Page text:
Back to school, hell yes! Study teaching, hell no!August 9, 2013: 10:05 AM ET
As students head back to school for the fall, fewer and fewer are choosing to study teaching. Why is that?
By Preston Cooper
FORTUNE -- Call it the exodus of the ed major.
More of America's youth are opting to pursue education, but far fewer choose to study it. According to the National Center for Education Statistics, in 2010 just over 6% of undergraduate students left college with a bachelor's degree in education -- a jaw-dropping slide from the 21% that did so in 1971.
Even as the number of bachelor's degrees conferred annually has doubled over that time period, America's colleges produce 70,000 fewer graduates each year with education degrees than they did 40 years ago.
Why are so few students choosing to follow the path of pedagogy? Kevin Welner, director of the National Education Policy Center at the University of Colorado-Boulder, believes the reasons are multifold. During the 1970s, the sharp initial drop in education degrees resulted from increased job opportunities for women. In 1971, teaching was one of the few career paths open to female undergraduates. When their prospects broadened, women entered other fields of study, and the number of education majors fell.
But according to Welner, that doesn't tell the whole story. In the last few years, teaching has become a less desirable profession. Why is that? Welner attributes it to a changed classroom environment that places heavy emphasis on standardized testing and limits teacher freedom.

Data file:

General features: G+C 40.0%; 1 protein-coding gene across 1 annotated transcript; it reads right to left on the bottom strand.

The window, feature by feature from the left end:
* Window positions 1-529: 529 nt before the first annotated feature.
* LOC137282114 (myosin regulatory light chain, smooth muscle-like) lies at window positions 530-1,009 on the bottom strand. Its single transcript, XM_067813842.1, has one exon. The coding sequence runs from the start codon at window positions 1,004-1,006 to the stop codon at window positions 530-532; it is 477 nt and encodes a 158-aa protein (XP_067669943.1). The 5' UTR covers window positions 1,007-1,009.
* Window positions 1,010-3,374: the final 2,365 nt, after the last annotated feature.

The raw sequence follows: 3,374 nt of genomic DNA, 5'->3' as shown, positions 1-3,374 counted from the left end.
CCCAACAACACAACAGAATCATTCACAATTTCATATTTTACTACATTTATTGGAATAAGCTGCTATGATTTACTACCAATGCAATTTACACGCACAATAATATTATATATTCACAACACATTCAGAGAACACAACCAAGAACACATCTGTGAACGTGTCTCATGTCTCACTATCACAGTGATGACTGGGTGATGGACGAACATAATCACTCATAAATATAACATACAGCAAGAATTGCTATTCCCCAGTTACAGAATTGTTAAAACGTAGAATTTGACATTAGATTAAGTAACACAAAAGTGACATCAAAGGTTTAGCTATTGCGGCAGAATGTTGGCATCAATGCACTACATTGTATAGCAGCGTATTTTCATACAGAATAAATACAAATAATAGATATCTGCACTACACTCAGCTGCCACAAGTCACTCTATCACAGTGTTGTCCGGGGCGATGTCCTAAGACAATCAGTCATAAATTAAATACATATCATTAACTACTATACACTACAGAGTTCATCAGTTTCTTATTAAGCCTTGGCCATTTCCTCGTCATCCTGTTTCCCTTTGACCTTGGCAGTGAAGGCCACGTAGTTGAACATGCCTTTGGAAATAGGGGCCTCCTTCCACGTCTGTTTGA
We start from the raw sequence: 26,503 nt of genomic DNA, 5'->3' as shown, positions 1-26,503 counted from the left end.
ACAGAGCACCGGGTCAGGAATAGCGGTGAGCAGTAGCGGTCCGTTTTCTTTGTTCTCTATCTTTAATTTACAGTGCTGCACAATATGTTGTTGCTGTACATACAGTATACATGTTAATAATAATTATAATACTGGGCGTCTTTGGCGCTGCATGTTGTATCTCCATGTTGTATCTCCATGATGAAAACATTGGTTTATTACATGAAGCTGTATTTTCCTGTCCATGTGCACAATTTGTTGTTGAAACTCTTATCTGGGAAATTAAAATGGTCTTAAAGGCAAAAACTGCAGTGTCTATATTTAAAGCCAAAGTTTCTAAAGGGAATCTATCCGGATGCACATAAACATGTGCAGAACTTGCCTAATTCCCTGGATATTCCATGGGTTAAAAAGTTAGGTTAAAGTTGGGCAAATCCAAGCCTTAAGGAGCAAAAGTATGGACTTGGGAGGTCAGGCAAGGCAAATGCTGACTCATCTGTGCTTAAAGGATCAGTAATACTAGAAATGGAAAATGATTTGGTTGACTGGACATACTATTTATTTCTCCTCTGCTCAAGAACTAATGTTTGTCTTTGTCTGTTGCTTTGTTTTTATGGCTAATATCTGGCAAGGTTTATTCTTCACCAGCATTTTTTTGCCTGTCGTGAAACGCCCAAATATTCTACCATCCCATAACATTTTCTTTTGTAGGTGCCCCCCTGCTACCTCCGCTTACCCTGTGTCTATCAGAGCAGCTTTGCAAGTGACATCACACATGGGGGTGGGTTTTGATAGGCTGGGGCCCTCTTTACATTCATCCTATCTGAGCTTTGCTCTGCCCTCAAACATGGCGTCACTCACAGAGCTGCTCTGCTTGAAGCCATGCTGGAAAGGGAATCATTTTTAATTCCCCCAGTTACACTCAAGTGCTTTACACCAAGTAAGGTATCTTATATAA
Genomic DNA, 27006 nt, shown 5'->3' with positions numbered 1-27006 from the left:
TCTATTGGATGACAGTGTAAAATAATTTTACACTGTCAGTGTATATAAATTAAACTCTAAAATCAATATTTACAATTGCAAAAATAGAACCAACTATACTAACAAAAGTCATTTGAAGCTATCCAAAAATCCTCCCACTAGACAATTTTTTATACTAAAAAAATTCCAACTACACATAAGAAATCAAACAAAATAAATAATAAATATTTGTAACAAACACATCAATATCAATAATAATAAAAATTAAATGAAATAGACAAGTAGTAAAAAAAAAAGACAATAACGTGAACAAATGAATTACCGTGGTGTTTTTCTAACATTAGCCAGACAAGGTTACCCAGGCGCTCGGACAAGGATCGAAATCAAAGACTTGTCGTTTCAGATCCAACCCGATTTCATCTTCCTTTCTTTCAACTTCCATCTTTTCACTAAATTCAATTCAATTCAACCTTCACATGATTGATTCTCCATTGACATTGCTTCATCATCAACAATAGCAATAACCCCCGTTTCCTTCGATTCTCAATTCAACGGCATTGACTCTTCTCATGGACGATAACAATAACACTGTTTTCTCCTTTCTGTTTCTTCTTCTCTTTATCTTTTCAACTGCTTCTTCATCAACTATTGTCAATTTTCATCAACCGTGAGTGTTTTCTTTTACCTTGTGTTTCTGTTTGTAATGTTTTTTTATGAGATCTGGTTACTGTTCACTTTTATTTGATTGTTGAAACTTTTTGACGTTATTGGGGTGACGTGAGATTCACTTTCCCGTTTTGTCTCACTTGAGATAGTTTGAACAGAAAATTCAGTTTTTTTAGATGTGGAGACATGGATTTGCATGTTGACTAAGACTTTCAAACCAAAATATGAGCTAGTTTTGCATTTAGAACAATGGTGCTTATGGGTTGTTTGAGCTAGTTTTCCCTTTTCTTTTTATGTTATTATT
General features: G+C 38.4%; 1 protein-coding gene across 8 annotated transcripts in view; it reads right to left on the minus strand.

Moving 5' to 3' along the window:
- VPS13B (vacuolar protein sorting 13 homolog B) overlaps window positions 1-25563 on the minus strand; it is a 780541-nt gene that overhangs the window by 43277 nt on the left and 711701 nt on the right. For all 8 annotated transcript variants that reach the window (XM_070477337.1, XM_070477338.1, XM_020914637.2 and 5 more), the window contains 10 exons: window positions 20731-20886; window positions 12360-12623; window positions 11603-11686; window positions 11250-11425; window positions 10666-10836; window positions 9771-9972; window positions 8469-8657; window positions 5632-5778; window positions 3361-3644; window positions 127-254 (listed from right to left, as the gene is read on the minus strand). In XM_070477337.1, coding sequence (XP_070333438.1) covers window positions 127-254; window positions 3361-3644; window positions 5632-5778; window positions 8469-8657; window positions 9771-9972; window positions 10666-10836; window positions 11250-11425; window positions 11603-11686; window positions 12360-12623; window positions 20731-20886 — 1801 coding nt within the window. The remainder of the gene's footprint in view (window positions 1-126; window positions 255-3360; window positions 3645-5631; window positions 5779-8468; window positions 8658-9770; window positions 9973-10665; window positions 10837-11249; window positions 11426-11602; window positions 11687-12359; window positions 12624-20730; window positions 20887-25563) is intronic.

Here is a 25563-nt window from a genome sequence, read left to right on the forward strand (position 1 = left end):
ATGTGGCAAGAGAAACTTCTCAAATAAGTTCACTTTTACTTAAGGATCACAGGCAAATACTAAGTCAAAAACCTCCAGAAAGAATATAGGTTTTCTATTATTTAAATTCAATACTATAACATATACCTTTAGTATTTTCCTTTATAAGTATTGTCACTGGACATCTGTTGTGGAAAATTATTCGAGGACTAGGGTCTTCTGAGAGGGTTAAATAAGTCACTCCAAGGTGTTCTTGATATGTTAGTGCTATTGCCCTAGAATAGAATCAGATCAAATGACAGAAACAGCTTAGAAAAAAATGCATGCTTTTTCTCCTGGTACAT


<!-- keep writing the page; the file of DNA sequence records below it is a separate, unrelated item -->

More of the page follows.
"A lot of people enter teaching because they want to work with students in rich, engaging ways, and the high-stakes, test-based approaches undermine the ability of teachers to create those environments," said Welner in a phone interview.
"There's a lot of teacher bashing," he continued. "Do people want to enter careers where they feel they would be unfairly blamed?"
More students are also opting to pursue an education career through alternative programs. Teach for America, for instance, allows college graduates without education degrees to work in the classroom while pursuing a master's degree. The Department of Education estimates that 31% of teacher preparation programs are non-traditional ones like Teach for America.
In addition, 27 out of 50 states require at least some teachers of secondary education to have a content-specific bachelor's degree. Translation: If you want to teach high school biology, you'd better have a biology degree. Given the difficulties of double-majoring, some students are opting to study a certain subject in college and then prepare for a career in teaching through non-traditional programs.
While there are many reasons for the decline in education majors, the trend is clear. And as alternative programs and standardized testing continue to gain prominence, it's likely that the number of education degrees will continue to decline.